W.G. Ryan MVP (Windows Embedded)

TiBA Solutions
www.tibasolutions.com | www.devbuzz.com | www.knowdotnet.com
"sr" <30**@bellsouth.net> wrote in message
news:11**********************@c13g2000cwb.googlegr oups.com...
There is a System.Math class that is very helpful I couldn't imagine
any next generation framework or language without one a Math class!
What is the issue with having a System.Financial class for common
financial formulas using the .net decimal datatype recommended to be
used in financial calculations? The universal formulas I'm referring
to are used to find payments, PV, FV, rate, and etc... exactly what is
in the legacy Microsoft.VisualBasic namespace except upgraded to use
the decimal data type.

Peeps don't reply if one of your answers are amongst the mind numbing
below:
- you can do this by referencing the legacy Microsoft.VisualBasic
namespace.
- why rewrite what has already been written you can easily reference
the legacy Microsoft.VisualBasic namespace
- this is easy just write your own class wrapper that references the
legacy Microsoft.VisualBasic namespace then reference this as a dll or
cut and past the code into all your projects

Just would like to know the drawbacks of giving .NET developers writing
business applications a new .NET class called System.Financial used
only for financial calculations that could be accessed just like the
class System.Math.

Thanks!

Nov 16 '05 #4

P: n/a
You're probably right, although the Temperature thing was a cheap shot.
95% of business software needs to deal with monetary amounts. I don't
know many apps that need to know how hot it is outside.

The only benefit to storing currency along with the monetary value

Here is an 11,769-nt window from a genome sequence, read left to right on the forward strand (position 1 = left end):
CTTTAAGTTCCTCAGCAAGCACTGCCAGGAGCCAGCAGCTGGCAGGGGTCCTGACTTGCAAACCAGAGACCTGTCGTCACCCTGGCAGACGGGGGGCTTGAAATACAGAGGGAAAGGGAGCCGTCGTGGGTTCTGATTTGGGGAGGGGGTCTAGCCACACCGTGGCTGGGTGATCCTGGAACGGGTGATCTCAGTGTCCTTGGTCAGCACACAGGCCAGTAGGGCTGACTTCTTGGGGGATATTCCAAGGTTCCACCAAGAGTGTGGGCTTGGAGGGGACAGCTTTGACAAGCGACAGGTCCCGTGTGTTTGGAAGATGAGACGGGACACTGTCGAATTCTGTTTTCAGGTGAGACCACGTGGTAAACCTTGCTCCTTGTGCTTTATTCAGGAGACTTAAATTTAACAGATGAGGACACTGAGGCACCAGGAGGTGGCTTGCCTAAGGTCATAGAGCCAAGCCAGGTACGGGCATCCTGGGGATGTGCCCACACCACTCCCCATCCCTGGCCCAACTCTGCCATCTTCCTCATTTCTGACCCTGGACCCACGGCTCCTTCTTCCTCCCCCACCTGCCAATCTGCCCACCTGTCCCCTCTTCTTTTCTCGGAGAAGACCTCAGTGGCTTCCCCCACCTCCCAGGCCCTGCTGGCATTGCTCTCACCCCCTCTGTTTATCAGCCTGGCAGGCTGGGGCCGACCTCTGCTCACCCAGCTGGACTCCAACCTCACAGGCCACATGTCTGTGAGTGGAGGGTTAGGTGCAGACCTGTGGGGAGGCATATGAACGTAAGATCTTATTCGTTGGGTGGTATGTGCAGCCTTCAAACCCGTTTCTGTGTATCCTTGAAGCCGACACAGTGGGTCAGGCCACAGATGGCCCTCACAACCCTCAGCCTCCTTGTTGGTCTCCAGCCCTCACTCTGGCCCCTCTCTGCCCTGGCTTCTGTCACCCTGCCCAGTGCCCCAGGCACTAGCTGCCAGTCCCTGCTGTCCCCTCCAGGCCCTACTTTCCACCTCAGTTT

would be ensuring that you didn't mistakenly try to add US$ to Yen.
That and providing some sort of starting point for application
programmers to build up a currency conversion framework. Again,
probably not enough benefit to warrant the addition. (I was just
annoyed that I had to build my own Money type.)

I agree that basic financial calculations would be an excellent
addition.

Nov 16 '05 #5

P: n/a
I may have an interest in participating in a Financial functions library as
well.

"W.G. Ryan eMVP" <Wi*********@NoSpam.gmail.com> wrote in message
news:%2****************@TK2MSFTNGP11.phx.gbl...
Considering how much of the Win32 API that still hasn't made it into the
framework, it's hardly surprising that something this specialised isn't
included, or ostensibly will be in the future.

however, 2 things come to mind. Excel has tremendous support for financial calculations and you are always free to hit that library from COM Interop.

Or, you coudl start writing one. I'd be very interested in participating in such a project if you're interested.

cheers,

bill

--
W.G. Ryan MVP (Windows Embedded)